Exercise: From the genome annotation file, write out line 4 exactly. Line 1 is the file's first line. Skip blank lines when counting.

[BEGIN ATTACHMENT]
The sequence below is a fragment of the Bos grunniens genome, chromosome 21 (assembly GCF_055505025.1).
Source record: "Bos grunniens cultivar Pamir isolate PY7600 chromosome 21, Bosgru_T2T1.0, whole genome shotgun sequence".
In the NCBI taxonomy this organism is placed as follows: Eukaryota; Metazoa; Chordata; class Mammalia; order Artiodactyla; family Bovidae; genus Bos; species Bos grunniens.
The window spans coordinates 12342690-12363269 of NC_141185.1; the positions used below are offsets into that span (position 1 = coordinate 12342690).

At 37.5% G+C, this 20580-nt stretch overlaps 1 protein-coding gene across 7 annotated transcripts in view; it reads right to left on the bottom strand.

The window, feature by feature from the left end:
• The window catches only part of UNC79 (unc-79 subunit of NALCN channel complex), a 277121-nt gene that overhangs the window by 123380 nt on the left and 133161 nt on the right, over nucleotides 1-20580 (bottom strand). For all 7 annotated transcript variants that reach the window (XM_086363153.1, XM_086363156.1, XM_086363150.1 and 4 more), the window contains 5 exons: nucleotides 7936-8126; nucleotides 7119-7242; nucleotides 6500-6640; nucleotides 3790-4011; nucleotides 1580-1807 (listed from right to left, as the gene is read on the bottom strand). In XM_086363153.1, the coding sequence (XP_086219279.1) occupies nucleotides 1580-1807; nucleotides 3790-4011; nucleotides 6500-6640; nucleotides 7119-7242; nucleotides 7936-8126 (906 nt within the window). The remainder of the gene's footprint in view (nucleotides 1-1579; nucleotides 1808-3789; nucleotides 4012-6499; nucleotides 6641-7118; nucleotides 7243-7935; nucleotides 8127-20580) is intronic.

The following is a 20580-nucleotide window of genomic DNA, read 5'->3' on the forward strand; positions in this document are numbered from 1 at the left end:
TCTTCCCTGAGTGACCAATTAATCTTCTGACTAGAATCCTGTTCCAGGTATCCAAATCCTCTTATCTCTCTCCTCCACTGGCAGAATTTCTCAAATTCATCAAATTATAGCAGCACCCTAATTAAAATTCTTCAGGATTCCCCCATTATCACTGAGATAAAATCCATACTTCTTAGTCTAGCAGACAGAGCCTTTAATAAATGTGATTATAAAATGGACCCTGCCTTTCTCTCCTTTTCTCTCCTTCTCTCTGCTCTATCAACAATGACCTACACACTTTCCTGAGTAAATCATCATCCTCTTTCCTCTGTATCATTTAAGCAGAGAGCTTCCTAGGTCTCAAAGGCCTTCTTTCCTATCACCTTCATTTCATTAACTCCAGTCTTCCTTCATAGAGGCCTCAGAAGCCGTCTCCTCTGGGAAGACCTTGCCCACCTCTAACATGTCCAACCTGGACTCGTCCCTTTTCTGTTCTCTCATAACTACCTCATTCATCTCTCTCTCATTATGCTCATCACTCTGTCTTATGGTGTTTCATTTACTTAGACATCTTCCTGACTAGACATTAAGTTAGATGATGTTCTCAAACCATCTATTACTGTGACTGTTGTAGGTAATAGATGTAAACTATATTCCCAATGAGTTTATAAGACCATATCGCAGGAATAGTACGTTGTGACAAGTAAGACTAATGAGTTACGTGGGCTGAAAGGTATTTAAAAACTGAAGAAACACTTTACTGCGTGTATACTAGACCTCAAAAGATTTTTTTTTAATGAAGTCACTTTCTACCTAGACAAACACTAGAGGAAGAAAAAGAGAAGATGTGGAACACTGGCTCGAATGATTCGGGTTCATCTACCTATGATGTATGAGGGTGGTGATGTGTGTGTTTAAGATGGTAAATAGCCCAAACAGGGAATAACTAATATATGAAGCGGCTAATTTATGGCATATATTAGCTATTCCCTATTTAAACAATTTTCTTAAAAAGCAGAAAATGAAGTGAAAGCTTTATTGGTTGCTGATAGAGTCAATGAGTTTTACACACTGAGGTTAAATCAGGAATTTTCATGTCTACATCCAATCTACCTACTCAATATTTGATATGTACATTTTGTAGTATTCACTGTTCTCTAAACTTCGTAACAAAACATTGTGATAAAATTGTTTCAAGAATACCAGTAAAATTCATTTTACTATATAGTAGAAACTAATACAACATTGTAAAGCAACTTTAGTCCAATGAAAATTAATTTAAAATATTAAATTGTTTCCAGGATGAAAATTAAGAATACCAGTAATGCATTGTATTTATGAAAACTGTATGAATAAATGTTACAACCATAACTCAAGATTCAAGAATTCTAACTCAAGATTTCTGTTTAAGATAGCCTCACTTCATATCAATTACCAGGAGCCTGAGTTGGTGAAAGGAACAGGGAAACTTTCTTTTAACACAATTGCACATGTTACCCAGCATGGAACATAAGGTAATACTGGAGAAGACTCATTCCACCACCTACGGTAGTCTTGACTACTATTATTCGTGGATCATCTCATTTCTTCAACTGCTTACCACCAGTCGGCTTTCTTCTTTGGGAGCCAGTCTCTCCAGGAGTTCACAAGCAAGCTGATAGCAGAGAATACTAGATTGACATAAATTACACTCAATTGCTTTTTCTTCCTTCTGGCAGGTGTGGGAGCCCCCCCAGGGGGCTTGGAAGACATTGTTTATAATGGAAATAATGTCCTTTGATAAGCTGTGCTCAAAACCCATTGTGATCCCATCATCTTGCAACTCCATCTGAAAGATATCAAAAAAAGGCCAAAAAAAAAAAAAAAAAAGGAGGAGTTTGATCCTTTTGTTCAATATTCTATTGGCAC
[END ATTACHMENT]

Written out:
The window spans coordinates 12342690-12363269 of NC_141185.1; the positions used below are offsets into that span (position 1 = coordinate 12342690).